It’s a Mandie takeover this week and today we’re delighted to be taking part in the blog tour for Emma Robinson’s latest laugh out loud book, Happily Never After. Our thanks to Kim Nash for inviting us to join the tour and to Bookouture for providing the advance copy for review. Here is what the book is all about.
About the Book
She closed her eyes. Think with your head. Your heart can’t be trusted. Life is not a fairytale…
Rory doesn’t believe in love. She’s got far too many real problems to deal with.
She’s just bought a tumbledown house. Her mother is generally behaving like a wicked witch, insisting on calling her Aurora, and generally interfering in her (admittedly pitiful lack of) love life. And her 16-year-old daughter has finally grown out of Disney princesses and discovered dating…
But Rory’s adamant that she doesn’t need saving. In fact, the only thing she’s wishing on a star for is a bit of practical help. However, when she meets a builder whose name is John Prince and who seems to be in the habit of rescuing her (right down to finding her lost shoe one evening) she might have to face a truth as uncomfortable as hobbling home barefoot – that maybe there’s something enchanted in the air.
Her mother, daughter and friends are convinced her prince has come, but Rory just wishes everyone could let it go. Especially when she hears a story that makes her question whether he is really the hero everyone thinks he is…
A hilarious, romantic love story about mothers, daughters and how on earth to find Prince Charming, for fans of Sophie Kinsella, Marian Keyes and Cecelia Ahern.
Every now and then I love to indulge myself and read a feel good book, you know the sort, one you can sit back and relax with and will leave you with a smile on your face when you come to the end of it. For me Happily Never After is one of those books.
Aurora or Rory as she prefers to be known is a teacher and single parent to 16yr old Belle. With her ex-husband needing his house back that she and Belle have been living in, she decides to take on a massive renovation project. With her mother Sheila thinking she is crazy and should be concentrating on finding a husband, she is determined to do it and do it on her own.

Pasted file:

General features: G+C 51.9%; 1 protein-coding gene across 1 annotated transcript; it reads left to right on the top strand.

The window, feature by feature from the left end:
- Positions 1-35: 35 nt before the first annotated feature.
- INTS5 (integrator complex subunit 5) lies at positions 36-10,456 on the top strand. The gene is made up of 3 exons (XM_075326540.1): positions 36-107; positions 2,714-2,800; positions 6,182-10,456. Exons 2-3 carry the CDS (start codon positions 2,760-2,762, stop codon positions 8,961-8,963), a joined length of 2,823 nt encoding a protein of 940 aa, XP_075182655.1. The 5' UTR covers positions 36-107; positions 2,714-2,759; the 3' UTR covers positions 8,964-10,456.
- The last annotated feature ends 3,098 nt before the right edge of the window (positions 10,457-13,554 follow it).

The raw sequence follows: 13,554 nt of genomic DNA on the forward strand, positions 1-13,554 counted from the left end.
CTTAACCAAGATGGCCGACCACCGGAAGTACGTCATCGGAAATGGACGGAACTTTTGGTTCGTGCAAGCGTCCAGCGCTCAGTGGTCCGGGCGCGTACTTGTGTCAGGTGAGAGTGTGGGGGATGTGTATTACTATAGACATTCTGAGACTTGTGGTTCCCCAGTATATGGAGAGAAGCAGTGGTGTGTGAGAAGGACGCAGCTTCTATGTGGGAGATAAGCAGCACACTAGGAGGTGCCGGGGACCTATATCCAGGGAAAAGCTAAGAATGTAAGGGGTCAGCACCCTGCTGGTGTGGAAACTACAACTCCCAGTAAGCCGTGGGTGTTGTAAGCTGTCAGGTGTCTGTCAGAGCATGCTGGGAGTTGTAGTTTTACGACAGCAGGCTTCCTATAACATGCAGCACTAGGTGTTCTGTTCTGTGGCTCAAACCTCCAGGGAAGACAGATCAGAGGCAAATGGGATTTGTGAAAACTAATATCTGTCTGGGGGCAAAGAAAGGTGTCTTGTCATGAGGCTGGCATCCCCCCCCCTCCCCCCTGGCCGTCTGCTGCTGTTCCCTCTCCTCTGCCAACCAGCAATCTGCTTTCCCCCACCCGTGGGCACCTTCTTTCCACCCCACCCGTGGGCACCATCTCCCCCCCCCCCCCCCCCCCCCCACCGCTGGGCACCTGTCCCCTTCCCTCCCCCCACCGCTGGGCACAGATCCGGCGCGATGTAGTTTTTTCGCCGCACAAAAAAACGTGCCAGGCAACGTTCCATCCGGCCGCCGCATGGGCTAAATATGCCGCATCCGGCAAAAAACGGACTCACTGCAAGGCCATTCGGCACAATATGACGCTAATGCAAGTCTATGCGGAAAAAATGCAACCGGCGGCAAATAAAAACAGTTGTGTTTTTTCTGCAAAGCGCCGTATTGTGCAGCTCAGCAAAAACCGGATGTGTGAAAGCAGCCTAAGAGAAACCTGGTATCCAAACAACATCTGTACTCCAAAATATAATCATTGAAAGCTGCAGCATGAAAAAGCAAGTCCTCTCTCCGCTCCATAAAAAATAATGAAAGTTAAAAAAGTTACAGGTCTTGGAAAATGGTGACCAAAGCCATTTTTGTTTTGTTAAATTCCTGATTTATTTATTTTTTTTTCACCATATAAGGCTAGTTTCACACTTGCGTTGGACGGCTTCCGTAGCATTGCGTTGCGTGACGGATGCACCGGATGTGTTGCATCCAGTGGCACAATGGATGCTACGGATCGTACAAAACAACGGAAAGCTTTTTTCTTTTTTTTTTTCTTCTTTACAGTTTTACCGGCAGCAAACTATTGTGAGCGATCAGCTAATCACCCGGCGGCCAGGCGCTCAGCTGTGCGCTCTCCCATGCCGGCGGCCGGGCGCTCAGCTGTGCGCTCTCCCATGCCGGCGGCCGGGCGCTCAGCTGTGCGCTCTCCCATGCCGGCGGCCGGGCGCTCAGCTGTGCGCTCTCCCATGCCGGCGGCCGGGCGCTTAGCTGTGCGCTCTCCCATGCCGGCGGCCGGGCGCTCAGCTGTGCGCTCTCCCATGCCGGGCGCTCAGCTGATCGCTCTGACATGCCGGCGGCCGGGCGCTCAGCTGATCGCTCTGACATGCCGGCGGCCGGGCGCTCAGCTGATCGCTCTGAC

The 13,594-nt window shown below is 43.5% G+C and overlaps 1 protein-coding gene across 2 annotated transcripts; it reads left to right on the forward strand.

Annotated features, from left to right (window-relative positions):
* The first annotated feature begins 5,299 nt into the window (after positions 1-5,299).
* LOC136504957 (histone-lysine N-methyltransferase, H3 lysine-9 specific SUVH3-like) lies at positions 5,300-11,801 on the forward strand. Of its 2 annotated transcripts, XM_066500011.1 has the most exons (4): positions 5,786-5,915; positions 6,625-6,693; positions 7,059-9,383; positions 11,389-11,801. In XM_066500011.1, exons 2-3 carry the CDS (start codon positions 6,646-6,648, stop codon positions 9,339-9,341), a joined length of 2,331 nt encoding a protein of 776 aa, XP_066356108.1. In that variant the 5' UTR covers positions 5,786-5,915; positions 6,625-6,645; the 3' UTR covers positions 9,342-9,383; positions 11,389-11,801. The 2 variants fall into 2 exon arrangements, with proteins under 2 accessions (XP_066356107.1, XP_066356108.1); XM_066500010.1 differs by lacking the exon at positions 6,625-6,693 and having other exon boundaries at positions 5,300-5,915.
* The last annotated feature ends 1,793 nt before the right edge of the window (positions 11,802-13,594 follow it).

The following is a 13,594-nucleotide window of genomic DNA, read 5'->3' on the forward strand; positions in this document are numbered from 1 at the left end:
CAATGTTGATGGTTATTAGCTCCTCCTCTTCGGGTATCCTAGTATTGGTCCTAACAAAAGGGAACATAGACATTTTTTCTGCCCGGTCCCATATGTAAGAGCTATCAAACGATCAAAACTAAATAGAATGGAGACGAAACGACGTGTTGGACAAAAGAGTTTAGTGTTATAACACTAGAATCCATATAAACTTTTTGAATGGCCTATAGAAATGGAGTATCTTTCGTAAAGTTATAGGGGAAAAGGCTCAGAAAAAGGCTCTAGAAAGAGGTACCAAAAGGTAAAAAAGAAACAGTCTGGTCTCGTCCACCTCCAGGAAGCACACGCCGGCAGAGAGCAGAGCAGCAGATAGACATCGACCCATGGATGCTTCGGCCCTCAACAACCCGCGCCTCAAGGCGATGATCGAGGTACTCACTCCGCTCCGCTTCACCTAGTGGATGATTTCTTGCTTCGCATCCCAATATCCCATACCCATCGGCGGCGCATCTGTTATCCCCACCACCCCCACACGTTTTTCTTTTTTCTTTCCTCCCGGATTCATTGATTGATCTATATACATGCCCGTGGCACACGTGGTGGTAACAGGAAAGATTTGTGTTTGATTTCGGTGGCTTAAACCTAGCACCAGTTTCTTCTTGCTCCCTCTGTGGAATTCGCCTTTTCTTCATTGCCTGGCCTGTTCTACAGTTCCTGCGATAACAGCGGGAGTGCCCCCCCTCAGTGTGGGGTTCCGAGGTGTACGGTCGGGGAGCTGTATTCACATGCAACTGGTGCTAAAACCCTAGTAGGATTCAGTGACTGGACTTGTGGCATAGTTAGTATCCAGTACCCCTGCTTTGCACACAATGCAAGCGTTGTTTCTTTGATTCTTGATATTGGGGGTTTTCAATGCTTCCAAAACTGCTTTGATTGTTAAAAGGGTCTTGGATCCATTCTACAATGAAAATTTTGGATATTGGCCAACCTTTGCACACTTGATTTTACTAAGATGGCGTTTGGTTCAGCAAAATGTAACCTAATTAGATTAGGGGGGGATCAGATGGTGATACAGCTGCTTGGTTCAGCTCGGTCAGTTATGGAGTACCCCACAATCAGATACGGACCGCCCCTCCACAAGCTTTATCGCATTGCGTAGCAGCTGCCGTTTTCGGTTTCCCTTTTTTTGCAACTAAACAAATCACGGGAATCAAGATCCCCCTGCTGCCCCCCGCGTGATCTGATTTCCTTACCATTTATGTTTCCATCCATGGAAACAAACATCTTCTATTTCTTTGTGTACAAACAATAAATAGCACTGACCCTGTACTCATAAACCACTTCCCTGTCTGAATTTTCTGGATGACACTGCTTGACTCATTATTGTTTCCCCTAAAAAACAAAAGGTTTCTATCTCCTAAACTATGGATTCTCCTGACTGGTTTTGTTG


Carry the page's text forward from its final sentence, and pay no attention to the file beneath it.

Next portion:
I couldn’t help but like the character of Rory. She is fiercely independent to the point of stubbornness. Every time someone suggests that she gets help, she does the exact opposite… a trait I can sometimes identify with. On her first trip to the local DIY store she meets John Prince. Initially she mistakes him for an employee and he seems to play along but he does eventually confess that he is actually a builder. He insists on giving her some free advice but ends up helping fix the house, always managing to be there just when she needs him the most… usually when she is in her “I can do this alone” phase. Rory is both proud and protective of her students, most of which are considered problems, and will go that extra mile for them to ensure that learning is fun.
John has his own hang ups regarding relationships and is quite adamant that he prefers to be single but he is a bit like a knight in shining armour to a few single women in the area, helping them with odd jobs for a fraction of the true cost of the work.
Her best friends are also teachers but they do deem to be the opposite of Rory, Susie is confident and speaks her mind whilst Penny is quiet shy and quiet. Both however seem determined to find a man and enter into a permanent stable relationship. They are often dragging Rory to nights out in the quest to find Mr Right.
Although you just know how it will end for Rory and her friends, I found that I couldn’t put the book down and raced through it. Happily Never After is the perfect holiday read whilst lying on the beach or relaxing by the pool and will give you a few chuckles along the way.
You can find your own copy of Happily Never After waiting for you at one of the following links:
About the Author
Emma Robinson thinks of herself as one of the ‘Bridget Jones generation’ – who are now grown up and having children – and writes novels for women who feel the same.
She also has a blog, Motherhood for Slackers, which takes a humorous look at parenthood, and includes poems such as ‘Dear Teacher’ about her son starting school which has been shared around the world. Emma is an English teacher and lives in Essex with a patient husband and two children who are an endless source of material.
Author Links: Website ~ Facebook ~ Twitter ~ Instagram
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